Sun, May 18, 2003 - Page 5 News List

N Korean aide flees to US after drug bust

DIRECTLY INVOLVED According to a North Korean news agency, Kil Jae-gyong and two of his assistants were definitely implicated in a failed heroin-smuggling attempt

AFP , SEOUL

A close aide to North Korea's supreme leader Kim Jong-il has defected to the US fearing he would be punished for a failed drug trafficking attempt, a news report said yesterday.

Kil Jae-gyong, vice director of Kim Jong-il's secretariat, had sought asylum in the US with two of his assistants, Yonhap News Agency said, citing an unidentified diplomatic source in South Korea's capital Seoul.

"Vice director Kil and the two others have recently asked the US to allow them political asylum and they are now staying in a safe place," the source was quoted as saying.

Kil and his aides were directly involved in a drug trafficking case in Australia, according to Yonhap.

A North Korean cargo ship and its 26 crew have been held in Australia since April on charges stemming from an alleged narcotics deal involving 50kg of pure heroin.

Australian Foreign Minister Alexander Downer has said an official of the North Korean regime had been aboard the state-owned ship accused of bringing the heroin, worth US$50 million, to Australia.

It was not immediately clear whether this official was Kil.

In 1976 Kil was implicated in a drug deal and expelled from Sweden where he was serving as North Korea's ambassador to Stockholm.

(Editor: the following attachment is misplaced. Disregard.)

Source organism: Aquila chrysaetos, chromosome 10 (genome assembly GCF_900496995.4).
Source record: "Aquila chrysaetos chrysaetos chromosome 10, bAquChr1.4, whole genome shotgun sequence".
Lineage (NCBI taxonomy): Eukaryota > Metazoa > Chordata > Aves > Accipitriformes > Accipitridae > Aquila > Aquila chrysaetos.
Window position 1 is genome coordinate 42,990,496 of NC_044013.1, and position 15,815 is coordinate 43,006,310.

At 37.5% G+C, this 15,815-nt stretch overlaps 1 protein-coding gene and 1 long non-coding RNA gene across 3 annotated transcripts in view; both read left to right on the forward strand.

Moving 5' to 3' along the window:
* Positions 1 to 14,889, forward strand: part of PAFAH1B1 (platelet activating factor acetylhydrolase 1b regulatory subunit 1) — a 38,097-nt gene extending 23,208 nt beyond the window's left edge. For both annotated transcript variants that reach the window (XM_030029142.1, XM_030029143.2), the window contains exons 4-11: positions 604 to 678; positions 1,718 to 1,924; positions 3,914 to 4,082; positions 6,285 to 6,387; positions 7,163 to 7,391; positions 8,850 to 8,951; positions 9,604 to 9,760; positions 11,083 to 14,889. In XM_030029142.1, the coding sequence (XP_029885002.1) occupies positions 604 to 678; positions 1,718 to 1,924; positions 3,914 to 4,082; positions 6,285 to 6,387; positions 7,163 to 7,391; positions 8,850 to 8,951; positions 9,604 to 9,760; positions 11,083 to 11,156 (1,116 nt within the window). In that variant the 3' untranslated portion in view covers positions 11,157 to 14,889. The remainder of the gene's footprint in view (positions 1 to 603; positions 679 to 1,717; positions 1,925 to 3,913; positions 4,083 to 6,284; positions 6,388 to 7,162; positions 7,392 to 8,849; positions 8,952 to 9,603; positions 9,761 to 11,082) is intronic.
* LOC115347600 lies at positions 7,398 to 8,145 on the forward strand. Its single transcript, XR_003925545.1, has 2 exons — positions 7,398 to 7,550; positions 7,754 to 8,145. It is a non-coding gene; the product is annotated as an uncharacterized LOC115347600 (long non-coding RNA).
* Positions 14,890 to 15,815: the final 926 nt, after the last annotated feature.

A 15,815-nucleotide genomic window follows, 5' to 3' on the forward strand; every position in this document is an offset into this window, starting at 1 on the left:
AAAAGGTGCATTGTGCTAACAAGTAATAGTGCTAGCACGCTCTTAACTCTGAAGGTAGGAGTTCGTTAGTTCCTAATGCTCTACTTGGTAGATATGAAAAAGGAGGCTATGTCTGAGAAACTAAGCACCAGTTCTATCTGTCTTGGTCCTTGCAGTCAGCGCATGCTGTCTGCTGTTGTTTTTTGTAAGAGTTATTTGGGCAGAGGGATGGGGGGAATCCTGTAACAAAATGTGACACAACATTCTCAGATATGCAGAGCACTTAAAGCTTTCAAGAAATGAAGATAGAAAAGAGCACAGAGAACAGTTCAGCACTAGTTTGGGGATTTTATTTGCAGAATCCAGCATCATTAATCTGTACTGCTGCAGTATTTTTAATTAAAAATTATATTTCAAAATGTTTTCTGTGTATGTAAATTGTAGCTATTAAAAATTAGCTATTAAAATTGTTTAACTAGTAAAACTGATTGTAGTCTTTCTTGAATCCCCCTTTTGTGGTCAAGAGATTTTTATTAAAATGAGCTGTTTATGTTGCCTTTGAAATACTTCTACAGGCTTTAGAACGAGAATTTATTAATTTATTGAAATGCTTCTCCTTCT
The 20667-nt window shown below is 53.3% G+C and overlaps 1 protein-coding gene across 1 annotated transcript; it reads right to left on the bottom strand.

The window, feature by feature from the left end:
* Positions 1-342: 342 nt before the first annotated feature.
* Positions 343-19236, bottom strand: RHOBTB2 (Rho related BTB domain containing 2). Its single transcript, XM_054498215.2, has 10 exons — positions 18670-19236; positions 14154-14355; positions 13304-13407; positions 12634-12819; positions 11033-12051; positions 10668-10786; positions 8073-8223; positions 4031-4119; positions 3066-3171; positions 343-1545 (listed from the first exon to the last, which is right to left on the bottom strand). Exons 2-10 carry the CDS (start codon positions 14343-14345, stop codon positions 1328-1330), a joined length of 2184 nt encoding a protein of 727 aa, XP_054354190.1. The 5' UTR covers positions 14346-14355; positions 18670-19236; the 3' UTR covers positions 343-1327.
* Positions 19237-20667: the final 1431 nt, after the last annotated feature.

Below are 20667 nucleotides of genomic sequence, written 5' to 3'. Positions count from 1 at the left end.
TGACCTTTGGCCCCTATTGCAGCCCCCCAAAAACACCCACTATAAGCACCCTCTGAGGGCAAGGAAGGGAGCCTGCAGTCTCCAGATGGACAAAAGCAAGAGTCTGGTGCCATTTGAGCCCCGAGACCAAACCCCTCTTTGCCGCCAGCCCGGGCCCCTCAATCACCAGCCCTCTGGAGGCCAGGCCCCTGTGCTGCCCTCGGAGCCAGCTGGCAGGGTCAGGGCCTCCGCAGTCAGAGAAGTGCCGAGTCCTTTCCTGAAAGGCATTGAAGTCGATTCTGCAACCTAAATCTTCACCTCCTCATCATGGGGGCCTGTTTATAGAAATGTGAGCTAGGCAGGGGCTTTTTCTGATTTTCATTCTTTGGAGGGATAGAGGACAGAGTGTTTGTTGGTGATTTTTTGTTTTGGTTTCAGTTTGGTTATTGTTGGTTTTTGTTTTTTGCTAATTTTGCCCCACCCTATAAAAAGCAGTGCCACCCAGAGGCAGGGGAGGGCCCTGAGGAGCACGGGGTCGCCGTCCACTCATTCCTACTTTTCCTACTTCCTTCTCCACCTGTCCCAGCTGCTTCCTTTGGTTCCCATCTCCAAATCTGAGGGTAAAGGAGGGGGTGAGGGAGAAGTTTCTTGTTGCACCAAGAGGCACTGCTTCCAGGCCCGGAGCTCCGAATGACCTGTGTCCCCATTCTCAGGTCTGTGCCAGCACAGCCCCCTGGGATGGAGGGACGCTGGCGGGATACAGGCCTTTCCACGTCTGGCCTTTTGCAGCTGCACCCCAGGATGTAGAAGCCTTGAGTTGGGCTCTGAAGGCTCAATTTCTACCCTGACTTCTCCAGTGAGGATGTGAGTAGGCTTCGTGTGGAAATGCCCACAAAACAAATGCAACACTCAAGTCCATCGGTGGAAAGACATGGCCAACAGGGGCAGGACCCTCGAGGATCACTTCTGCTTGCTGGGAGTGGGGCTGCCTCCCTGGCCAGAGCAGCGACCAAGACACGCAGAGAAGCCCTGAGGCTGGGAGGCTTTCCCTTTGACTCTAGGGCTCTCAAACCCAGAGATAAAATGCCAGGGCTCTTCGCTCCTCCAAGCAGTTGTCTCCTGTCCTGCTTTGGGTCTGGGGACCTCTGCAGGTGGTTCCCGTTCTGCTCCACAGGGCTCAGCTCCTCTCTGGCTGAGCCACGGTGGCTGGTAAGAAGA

In 1998 he was caught trying to use US$30,000 in counterfeit notes in Vladivostok and was kicked out again.

The North Korean freighter, Pong Su, was boarded and seized by Australian special forces troops on April 20 after a chase that began five days earlier when it allegedly unloaded the heroin off southeastern Australia.

The North's foreign ministry spokesman has said the ship was a "civilian trading ship" and its owners were unaware of the alleged drug trafficking case.

Kil is the highest-ranking North Korean official to defect from the impoverished Stalinist state since Hwang Jang-yop, a former secretary of the Workers Party of Korea who defected to South Korea in 1997.

Kil has been involved mainly in raising secret funds for the reclusive North Korean leader and he is well acquainted with Kim and his families' private life, according to Hwang.

Kil's defection came as the US government is reportedly seeking to step up its crackdown on the North's drug trafficking and missile exports.

"An increasing number of high-level North Koreans are defecting these days," the source said, pointing to a high-level general of the North Korean navy and a nuclear scientist among a group of North Korean defectors.

A news report from Sydney last month said that up to 20 nuclear scientists and military officers have defected to the west with help provided by the Pacific island state of Nauru.

One of the most notable figures submitting to debriefings by western intelligence officials at the moment included Kyong Won-ha, the top expert of North Korea's nuclear program.

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